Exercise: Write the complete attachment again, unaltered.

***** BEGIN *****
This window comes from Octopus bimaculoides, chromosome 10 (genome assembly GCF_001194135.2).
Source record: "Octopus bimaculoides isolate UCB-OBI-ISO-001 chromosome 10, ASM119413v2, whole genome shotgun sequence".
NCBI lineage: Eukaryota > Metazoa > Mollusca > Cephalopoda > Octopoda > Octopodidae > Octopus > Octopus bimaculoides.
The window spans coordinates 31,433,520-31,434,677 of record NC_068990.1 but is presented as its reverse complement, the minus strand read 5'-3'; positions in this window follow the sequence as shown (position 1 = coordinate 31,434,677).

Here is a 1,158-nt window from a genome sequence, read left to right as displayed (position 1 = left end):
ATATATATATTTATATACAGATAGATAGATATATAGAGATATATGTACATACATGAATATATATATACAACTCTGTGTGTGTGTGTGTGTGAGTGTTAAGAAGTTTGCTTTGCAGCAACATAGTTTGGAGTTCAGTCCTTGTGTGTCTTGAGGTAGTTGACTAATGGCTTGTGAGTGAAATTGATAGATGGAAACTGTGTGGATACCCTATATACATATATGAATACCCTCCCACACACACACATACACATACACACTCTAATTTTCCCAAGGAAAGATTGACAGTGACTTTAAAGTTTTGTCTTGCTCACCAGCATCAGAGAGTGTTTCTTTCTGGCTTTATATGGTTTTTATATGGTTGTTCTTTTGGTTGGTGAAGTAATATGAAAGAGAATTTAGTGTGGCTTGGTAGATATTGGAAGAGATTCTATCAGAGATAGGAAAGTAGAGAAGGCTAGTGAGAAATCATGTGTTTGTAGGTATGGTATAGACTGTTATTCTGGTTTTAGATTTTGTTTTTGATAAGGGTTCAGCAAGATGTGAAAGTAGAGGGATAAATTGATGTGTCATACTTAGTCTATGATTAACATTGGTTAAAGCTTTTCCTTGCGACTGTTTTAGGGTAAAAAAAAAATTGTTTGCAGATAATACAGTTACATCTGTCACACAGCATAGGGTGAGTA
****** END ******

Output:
This window comes from Octopus bimaculoides, chromosome 10 (genome assembly GCF_001194135.2).
Source record: "Octopus bimaculoides isolate UCB-OBI-ISO-001 chromosome 10, ASM119413v2, whole genome shotgun sequence".
NCBI lineage: Eukaryota > Metazoa > Mollusca > Cephalopoda > Octopoda > Octopodidae > Octopus > Octopus bimaculoides.
The window spans coordinates 31,433,520-31,434,677 of record NC_068990.1 but is presented as its reverse complement, the minus strand read 5'-3'; positions in this window follow the sequence as shown (position 1 = coordinate 31,434,677).

Here is a 1,158-nt window from a genome sequence, read left to right as displayed (position 1 = left end):
ATATATATATTTATATACAGATAGATAGATATATAGAGATATATGTACATACATGAATATATATATACAACTCTGTGTGTGTGTGTGTGTGAGTGTTAAGAAGTTTGCTTTGCAGCAACATAGTTTGGAGTTCAGTCCTTGTGTGTCTTGAGGTAGTTGACTAATGGCTTGTGAGTGAAATTGATAGATGGAAACTGTGTGGATACCCTATATACATATATGAATACCCTCCCACACACACACATACACATACACACTCTAATTTTCCCAAGGAAAGATTGACAGTGACTTTAAAGTTTTGTCTTGCTCACCAGCATCAGAGAGTGTTTCTTTCTGGCTTTATATGGTTTTTATATGGTTGTTCTTTTGGTTGGTGAAGTAATATGAAAGAGAATTTAGTGTGGCTTGGTAGATATTGGAAGAGATTCTATCAGAGATAGGAAAGTAGAGAAGGCTAGTGAGAAATCATGTGTTTGTAGGTATGGTATAGACTGTTATTCTGGTTTTAGATTTTGTTTTTGATAAGGGTTCAGCAAGATGTGAAAGTAGAGGGATAAATTGATGTGTCATACTTAGTCTATGATTAACATTGGTTAAAGCTTTTCCTTGCGACTGTTTTAGGGTAAAAAAAAAATTGTTTGCAGATAATACAGTTACATCTGTCACACAGCATAGGGTGAGTA